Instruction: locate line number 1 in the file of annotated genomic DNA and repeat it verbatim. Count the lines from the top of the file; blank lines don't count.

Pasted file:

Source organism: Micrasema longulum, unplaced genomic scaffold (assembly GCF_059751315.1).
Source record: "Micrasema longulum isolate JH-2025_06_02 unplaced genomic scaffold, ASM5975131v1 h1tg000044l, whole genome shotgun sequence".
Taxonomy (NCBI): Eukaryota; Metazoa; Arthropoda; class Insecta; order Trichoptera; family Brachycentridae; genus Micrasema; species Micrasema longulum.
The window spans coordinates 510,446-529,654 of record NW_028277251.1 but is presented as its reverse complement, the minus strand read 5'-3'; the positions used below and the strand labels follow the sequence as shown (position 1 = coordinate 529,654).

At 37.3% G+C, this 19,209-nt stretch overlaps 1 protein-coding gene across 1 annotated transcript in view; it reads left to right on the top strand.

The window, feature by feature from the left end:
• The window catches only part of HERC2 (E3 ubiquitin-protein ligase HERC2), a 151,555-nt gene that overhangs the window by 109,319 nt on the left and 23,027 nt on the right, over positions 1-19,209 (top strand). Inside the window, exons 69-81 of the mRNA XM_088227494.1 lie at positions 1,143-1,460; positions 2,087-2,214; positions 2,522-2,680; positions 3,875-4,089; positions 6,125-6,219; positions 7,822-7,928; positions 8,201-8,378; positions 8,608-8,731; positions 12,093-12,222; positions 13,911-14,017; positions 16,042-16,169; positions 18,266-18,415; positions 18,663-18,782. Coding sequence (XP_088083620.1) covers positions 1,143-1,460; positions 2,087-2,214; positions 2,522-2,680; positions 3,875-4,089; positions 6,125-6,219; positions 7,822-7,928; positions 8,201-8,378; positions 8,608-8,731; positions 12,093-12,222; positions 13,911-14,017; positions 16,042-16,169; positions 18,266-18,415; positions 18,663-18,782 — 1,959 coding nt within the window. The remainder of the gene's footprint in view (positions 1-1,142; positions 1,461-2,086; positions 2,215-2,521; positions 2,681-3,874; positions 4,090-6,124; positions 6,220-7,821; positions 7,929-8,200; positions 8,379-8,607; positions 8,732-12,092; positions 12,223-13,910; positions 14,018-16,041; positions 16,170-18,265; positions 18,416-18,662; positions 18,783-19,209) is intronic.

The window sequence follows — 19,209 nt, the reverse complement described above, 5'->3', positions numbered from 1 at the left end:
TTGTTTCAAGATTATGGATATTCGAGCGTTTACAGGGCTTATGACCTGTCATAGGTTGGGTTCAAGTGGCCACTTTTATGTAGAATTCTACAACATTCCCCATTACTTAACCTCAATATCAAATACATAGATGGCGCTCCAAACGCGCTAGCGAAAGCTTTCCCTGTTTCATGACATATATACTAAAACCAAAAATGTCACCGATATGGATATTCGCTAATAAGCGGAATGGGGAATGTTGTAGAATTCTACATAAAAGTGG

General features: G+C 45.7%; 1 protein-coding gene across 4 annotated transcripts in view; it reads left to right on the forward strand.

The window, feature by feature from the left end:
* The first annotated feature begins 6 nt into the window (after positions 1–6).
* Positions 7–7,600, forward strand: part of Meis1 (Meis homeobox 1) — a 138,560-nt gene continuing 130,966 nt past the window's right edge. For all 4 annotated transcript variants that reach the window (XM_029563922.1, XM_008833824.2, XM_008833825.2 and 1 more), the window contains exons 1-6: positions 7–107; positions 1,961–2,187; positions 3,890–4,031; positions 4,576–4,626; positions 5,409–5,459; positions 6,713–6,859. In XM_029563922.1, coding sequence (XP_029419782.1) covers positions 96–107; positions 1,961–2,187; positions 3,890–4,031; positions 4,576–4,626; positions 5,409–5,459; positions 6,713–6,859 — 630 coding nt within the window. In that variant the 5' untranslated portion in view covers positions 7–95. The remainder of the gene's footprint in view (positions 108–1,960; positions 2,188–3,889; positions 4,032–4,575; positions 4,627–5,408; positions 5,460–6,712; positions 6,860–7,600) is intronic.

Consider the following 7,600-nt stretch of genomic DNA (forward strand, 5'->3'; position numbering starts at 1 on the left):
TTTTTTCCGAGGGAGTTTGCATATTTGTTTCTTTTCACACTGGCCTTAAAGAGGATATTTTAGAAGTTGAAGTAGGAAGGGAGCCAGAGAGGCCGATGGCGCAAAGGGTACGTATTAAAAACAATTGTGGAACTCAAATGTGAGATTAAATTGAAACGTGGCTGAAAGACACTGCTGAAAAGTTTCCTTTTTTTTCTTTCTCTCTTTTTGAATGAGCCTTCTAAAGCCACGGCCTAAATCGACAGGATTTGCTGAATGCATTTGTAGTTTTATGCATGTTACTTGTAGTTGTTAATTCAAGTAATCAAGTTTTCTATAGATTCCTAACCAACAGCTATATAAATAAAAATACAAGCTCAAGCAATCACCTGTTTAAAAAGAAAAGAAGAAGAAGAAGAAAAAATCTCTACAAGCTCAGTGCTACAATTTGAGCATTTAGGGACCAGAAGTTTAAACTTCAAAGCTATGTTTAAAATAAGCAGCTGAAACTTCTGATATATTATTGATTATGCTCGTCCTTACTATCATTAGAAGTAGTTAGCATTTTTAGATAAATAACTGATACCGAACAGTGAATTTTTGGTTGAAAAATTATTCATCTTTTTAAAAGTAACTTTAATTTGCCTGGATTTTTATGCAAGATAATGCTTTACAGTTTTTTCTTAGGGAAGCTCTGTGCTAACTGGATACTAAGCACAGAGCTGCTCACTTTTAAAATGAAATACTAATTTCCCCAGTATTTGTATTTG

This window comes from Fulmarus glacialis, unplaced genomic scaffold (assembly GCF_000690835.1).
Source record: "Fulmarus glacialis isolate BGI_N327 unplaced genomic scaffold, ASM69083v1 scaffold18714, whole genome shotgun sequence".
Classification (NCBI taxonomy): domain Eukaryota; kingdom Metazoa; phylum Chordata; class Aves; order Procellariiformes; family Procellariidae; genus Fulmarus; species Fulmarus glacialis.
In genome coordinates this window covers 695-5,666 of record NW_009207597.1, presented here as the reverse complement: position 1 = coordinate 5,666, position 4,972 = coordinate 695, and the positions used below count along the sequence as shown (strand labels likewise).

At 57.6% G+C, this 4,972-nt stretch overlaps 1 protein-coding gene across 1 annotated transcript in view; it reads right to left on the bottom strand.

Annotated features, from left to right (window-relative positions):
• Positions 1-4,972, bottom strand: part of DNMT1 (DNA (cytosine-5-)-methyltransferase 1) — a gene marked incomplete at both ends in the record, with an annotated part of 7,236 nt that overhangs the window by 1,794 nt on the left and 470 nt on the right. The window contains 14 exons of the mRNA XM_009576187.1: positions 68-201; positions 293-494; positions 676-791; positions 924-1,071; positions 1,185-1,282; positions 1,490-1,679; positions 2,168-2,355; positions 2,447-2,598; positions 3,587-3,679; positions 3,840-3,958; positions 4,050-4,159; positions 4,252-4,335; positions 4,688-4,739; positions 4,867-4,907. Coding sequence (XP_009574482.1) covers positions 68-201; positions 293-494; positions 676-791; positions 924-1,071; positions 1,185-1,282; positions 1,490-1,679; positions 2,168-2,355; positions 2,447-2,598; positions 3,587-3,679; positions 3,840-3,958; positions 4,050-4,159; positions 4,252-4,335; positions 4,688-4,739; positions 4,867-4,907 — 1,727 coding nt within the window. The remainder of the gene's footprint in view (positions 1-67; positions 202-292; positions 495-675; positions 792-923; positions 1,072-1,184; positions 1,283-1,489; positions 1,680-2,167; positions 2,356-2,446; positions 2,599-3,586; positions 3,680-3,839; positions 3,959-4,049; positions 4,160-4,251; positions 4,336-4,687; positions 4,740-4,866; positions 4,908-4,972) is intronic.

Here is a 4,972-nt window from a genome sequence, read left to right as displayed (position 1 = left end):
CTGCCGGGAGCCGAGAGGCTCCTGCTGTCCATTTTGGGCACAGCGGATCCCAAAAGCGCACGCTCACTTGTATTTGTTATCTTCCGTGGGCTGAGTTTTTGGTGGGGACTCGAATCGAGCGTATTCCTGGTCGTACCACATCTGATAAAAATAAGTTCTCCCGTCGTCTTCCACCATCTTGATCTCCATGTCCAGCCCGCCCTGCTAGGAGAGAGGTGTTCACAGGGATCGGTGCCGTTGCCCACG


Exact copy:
Source organism: Micrasema longulum, unplaced genomic scaffold (assembly GCF_059751315.1).